An enigmatic woman in red trudges through the greenery of a vibrant forest in the opening moments of writer-director David Zellner’s “Kumiko, the Treasure Hunter.” She walks with her back to the camera, both her identity and her purpose shrouded in mystery. Though this spot of red eventually reveals herself to be our protagonist — the titular Kumiko (Rinko Kikuchi) — Zellner never lets us see beyond her scarlet hood. Relying far too heavily upon the film’s apparent situational intrigue, Zellner allows Kumiko, and the film itself, to become coldy impenetrable: bland, superficial and most certainly dull.
After Kumiko finishes her brief foray into the uncharted wilderness, she promptly returns to Tokyo, Japan, both her place of residence and her place of work. There, Kumiko resumes the listless march through the mundanity of her existence: Her mother is overbearing, her friends are repulsively happy and her boss is a misogynistic pig. Yet Kumiko trudges onward, at night seeking refuge in a worn VHS tape of Joel and Ethan Coen’s “Fargo.” You see, Kumiko, a bit of a romantic at heart, naively believes that the scratchy old videotape will lead her to a briefcase of money abandoned amidst the frozen tundra of North Dakota during the film’s climax. Thus, Kumiko operates under the assumption that, if she can make her way to America, she can claim the treasure for herself and remedy the tedium of her humdrum life. So when she attains “Fargo” on DVD, Kumiko bids adieu to her rabbit and catches a flight to Minneapolis, Minnesota to pursue her destiny abroad.
In its premise and plot structure, “Kumiko” seems to boast both a certain playfulness and a screwball sensibility. Yet in its execution, “Kumiko” is surprisingly uninspired. Zellner clearly has a taste for the static long shot, but the film’s content is hardly engaging enough to justify such a trying stylistic flourish: The film’s narrative banality constantly taxes the attention span, leaving very little to truly ignite the imagination. In one scene, in which Kumiko sits conversing with a police officer, Zellner elects to neither cut nor provide any significant information. Instead, he lets his characters flounder in hopes that the clear juxtaposition between their identities — he’s an affable Midwesterner, she’s a quiet and skeptical foreigner — will somehow entertain. In many ways, this is the center of the film’s difficulties: Zellner consistently employs the goofy irregularity of this tidy little tale as a steady crutch.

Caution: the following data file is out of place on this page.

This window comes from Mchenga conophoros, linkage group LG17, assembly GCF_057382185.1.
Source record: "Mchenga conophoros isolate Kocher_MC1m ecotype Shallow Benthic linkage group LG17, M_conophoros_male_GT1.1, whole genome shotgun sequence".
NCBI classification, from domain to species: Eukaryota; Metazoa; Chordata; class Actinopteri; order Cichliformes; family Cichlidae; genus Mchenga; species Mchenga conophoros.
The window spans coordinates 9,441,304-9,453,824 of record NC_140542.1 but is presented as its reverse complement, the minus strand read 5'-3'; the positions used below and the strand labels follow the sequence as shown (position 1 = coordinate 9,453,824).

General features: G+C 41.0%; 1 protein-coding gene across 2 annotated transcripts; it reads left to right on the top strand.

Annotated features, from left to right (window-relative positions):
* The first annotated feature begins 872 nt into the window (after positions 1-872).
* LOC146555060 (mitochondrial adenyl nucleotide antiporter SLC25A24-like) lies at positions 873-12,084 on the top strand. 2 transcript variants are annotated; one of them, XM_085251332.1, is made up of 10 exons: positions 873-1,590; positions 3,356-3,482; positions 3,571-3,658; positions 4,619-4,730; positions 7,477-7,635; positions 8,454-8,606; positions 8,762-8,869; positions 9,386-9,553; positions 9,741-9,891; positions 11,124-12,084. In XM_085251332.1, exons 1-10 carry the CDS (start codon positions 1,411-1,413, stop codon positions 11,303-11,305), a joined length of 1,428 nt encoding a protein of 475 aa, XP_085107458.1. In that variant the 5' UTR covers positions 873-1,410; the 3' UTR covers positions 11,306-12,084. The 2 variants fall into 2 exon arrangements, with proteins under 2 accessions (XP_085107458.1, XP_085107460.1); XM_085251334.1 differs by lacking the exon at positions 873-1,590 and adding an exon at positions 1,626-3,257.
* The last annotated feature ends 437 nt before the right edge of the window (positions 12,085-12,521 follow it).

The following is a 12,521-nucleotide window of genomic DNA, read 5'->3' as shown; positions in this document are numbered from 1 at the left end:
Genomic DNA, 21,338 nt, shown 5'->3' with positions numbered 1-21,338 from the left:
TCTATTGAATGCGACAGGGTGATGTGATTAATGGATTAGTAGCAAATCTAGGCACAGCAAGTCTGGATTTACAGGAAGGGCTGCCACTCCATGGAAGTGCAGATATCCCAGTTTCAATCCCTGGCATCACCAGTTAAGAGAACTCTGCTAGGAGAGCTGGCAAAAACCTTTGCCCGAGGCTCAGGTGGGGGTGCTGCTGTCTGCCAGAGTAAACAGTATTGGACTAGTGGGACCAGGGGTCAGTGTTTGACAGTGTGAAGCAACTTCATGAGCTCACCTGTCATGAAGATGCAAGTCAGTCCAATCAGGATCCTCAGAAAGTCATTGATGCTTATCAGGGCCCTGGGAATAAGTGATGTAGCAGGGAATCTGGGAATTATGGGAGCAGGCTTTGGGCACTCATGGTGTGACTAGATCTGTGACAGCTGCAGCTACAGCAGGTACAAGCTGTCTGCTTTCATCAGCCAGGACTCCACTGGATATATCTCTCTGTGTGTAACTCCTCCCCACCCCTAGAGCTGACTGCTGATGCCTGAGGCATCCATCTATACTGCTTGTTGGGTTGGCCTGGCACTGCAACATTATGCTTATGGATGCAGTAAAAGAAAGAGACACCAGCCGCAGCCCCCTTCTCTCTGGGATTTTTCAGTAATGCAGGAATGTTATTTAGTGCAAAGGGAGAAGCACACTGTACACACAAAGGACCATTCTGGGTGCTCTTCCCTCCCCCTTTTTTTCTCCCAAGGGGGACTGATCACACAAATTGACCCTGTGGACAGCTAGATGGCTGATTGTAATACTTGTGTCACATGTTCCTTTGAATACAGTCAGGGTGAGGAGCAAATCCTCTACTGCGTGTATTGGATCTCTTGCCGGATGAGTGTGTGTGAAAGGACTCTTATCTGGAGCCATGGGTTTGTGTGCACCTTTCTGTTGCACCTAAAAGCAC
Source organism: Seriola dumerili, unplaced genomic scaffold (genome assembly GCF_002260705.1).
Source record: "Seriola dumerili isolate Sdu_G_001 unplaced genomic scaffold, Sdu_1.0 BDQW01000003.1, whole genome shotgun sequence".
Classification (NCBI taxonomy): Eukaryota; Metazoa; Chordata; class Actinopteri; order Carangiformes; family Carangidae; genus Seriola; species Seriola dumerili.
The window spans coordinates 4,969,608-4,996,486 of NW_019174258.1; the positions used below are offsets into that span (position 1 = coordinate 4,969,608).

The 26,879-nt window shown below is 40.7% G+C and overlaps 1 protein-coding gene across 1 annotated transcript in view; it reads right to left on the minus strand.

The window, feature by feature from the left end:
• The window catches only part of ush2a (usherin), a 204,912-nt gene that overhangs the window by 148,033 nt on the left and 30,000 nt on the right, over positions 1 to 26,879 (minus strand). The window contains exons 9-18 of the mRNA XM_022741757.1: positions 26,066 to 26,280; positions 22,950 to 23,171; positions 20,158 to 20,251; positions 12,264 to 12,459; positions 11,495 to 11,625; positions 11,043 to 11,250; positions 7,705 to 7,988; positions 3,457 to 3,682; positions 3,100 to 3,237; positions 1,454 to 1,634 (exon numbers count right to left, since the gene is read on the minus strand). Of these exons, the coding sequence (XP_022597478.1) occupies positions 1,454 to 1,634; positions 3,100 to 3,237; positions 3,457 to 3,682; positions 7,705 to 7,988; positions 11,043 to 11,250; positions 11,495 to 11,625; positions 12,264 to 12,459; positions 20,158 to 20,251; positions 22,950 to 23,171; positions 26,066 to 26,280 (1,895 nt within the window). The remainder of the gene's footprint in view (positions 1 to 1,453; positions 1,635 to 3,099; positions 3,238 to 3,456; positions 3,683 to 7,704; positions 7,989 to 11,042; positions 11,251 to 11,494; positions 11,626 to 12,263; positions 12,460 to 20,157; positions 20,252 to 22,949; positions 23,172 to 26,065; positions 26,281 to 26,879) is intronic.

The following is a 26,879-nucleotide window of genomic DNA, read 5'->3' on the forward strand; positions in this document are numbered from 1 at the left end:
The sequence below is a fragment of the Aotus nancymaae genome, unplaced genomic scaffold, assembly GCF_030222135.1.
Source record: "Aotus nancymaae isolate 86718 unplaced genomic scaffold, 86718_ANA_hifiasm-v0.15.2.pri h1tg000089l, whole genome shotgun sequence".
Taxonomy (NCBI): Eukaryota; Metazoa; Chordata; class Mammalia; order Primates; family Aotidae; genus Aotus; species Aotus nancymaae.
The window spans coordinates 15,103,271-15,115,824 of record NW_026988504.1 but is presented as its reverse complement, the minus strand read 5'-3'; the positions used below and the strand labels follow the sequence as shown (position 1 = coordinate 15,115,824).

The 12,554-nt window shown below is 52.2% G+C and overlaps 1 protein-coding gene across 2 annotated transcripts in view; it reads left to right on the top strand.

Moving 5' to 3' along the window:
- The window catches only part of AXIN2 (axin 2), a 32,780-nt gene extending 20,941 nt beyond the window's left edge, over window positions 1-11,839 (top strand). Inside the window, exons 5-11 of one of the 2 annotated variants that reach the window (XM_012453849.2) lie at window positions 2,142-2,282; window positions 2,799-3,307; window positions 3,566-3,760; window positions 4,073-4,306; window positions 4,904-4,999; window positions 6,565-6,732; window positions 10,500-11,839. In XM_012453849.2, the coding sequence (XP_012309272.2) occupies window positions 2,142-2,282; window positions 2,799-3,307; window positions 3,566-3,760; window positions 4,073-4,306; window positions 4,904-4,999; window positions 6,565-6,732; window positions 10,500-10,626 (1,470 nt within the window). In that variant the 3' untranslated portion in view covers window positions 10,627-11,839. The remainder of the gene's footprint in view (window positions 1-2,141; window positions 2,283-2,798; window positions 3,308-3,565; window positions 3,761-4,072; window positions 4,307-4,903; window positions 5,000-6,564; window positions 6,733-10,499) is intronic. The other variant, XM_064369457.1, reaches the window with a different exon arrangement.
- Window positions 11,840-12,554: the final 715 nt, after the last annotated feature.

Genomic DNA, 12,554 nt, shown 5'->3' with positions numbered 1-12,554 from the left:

Yet, nothing really happens in “Kumiko, the Treasure Hunter.” In reality, the plot is about as thin as a sheet of paper: A woman dedicates her life to finding a treasure that doesn’t exist, and when the illusion is revealed, the curtain pulled back, she refuses to believe the deception. Sure, there have been films founded upon less (“127 Hours,” “Wild”) but those films, at least, had one thing which “Kumiko” oh-so-obviously lacks: engaging characters.
Besides Kumiko, there are six other named characters in this nearly two-hour film, and all appear onscreen for what is probably a combined total of less than 20 minutes — which leaves Kumiko to carry the vast majority of the narrative weight.
And don’t get me wrong, if you’re going to choose one actress to single-handedly carry your film, the always entrancing Rinko Kikuchi is not your worst option. Here, however, Kikuchi demonstrates none of her characteristic charm. Sure, much of this can be attributed to the film’s script — which, upon Kumiko’s arrival in the US, leaves Kikiuchi with little to do but appear damaged and determined — but, at the same time, Kikuchi doesn’t exactly do much to bridge the gap between audience and screen. Save for a few emotional breakdowns, there is no seeing inside Kikuchi’s head. She has no evident ticks — just a steady gait and unflinchingly blank expression — and she gives off no real external clues as to her internal state. Thus, as Zellner pushes us to accept a series of increasingly outlandish decisions, it’s hard to really care about what happens to Kumiko, despite how eccentric and endearing she may appear in theory.
In recent years, there has been a near constant emergence of art inspired by the now classic “Fargo” — including an exceptional television series — and “Kumiko, the Treasure Hunter” easily slips into this developing category. Unlike its contemporary counterparts, however, “Kumiko” fails to understand what made “Fargo” so successful in the first place: “Fargo” does not derive its cult status from its outwardly quirky conceit. Instead, the Coen Brothers’ film owes its widespread acclaim to an energetic predilection for the absurd and an acute focus on impassioned character development — attributes which are so evidently absent from Zellner’s “Kumiko.”
Contact Will Ferrer at wferrer ‘at’ stanford.edu.